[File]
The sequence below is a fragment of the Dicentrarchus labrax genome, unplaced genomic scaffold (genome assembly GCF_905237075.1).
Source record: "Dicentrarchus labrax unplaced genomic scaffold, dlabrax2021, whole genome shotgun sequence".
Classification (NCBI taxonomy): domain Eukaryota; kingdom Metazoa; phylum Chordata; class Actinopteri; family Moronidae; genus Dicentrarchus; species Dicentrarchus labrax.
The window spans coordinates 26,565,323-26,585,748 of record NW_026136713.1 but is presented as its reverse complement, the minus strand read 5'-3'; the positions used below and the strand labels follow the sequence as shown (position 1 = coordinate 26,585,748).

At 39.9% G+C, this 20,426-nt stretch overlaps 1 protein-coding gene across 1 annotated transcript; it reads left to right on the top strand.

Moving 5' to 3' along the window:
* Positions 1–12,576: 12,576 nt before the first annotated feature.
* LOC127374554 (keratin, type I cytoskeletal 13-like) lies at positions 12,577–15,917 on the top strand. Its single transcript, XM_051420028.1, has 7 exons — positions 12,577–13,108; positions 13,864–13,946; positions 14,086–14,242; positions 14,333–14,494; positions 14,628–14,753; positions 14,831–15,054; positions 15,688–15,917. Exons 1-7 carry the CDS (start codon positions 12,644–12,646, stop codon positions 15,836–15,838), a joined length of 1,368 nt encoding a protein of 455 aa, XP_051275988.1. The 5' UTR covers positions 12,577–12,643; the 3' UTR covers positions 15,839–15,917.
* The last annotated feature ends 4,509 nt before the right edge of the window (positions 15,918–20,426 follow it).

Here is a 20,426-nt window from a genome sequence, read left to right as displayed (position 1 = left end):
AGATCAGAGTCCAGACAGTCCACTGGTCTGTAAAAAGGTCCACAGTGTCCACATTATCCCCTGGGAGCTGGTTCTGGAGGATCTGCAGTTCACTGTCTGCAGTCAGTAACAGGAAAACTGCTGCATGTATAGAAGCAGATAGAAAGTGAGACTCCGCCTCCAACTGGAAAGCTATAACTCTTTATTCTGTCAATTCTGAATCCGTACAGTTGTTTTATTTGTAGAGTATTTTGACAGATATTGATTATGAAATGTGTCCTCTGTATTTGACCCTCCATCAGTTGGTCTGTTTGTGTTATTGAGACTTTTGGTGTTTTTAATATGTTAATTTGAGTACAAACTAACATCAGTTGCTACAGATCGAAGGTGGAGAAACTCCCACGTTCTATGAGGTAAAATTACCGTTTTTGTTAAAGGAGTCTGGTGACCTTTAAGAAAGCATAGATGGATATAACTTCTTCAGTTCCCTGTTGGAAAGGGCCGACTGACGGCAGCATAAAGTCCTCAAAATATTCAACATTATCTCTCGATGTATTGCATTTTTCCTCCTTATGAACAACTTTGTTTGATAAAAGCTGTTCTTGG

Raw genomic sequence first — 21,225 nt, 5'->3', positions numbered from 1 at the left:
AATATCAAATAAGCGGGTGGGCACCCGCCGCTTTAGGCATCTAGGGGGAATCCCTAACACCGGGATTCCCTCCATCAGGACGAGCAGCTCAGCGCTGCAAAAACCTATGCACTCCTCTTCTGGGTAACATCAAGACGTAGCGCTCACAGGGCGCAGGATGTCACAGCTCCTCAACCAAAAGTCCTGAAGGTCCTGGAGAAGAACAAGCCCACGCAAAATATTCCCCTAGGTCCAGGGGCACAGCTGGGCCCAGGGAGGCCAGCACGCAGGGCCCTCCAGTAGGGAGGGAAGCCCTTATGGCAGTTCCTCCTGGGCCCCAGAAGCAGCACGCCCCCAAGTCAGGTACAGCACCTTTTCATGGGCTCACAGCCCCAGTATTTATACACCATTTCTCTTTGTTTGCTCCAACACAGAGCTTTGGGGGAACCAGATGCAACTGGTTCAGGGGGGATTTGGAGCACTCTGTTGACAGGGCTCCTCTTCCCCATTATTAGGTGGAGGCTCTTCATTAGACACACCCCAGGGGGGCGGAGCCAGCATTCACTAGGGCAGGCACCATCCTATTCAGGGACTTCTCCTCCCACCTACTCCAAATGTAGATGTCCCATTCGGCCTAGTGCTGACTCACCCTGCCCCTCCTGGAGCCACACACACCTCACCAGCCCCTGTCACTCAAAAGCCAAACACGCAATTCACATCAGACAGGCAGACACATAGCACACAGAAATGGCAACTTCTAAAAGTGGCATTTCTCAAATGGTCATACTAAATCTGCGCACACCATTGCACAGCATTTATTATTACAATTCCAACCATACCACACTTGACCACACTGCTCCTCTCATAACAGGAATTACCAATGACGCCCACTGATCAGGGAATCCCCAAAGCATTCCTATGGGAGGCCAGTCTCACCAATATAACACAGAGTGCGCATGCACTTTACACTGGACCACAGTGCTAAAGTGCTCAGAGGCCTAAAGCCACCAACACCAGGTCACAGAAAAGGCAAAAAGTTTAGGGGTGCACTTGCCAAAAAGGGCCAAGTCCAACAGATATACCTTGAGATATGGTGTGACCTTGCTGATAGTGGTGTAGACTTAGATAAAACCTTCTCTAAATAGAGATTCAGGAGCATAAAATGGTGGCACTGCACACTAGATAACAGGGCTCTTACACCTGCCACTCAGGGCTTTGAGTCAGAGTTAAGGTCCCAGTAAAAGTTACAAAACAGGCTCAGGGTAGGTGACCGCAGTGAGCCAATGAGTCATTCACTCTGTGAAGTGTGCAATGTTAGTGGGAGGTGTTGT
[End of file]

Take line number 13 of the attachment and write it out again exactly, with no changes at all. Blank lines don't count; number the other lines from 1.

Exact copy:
AATATCAAATAAGCGGGTGGGCACCCGCCGCTTTAGGCATCTAGGGGGAATCCCTAACACCGGGATTCCCTCCATCAGGACGAGCAGCTCAGCGCTGCAAAAACCTATGCACTCCTCTTCTGGGTAACATCAAGACGTAGCGCTCACAGGGCGCAGGATGTCACAGCTCCTCAACCAAAAGTCCTGAAGGTCCTGGAGAAGAACAAGCCCACGCAAAATATTCCCCTAGGTCCAGGGGCACAGCTGGGCCCAGGGAGGCCAGCACGCAGGGCCCTCCAGTAGGGAGGGAAGCCCTTATGGCAGTTCCTCCTGGGCCCCAGAAGCAGCACGCCCCCAAGTCAGGTACAGCACCTTTTCATGGGCTCACAGCCCCAGTATTTATACACCATTTCTCTTTGTTTGCTCCAACACAGAGCTTTGGGGGAACCAGATGCAACTGGTTCAGGGGGGATTTGGAGCACTCTGTTGACAGGGCTCCTCTTCCCCATTATTAGGTGGAGGCTCTTCATTAGACACACCCCAGGGGGGCGGAGCCAGCATTCACTAGGGCAGGCACCATCCTATTCAGGGACTTCTCCTCCCACCTACTCCAAATGTAGATGTCCCATTCGGCCTAGTGCTGACTCACCCTGCCCCTCCTGGAGCCACACACACCTCACCAGCCCCTGTCACTCAAAAGCCAAACACGCAATTCACATCAGACAGGCAGACACATAGCACACAGAAATGGCAACTTCTAAAAGTGGCATTTCTCAAATGGTCATACTAAATCTGCGCACACCATTGCACAGCATTTATTATTACAATTCCAACCATACCACACTTGACCACACTGCTCCTCTCATAACAGGAATTACCAATGACGCCCACTGATCAGGGAATCCCCAAAGCATTCCTATGGGAGGCCAGTCTCACCAATATAACACAGAGTGCGCATGCACTTTACACTGGACCACAGTGCTAAAGTGCTCAGAGGCCTAAAGCCACCAACACCAGGTCACAGAAAAGGCAAAAAGTTTAGGGGTGCACTTGCCAAAAAGGGCCAAGTCCAACAGATATACCTTGAGATATGGTGTGACCTTGCTGATAGTGGTGTAGACTTAGATAAAACCTTCTCTAAATAGAGATTCAGGAGCATAAAATGGTGGCACTGCACACTAGATAACAGGGCTCTTACACCTGCCACTCAGGGCTTTGAGTCAGAGTTAAGGTCCCAGTAAAAGTTACAAAACAGGCTCAGGGTAGGTGACCGCAGTGAGCCAATGAGTCATTCACTCTGTGAAGTGTGCAATGTTAGTGGGAGGTGTTGT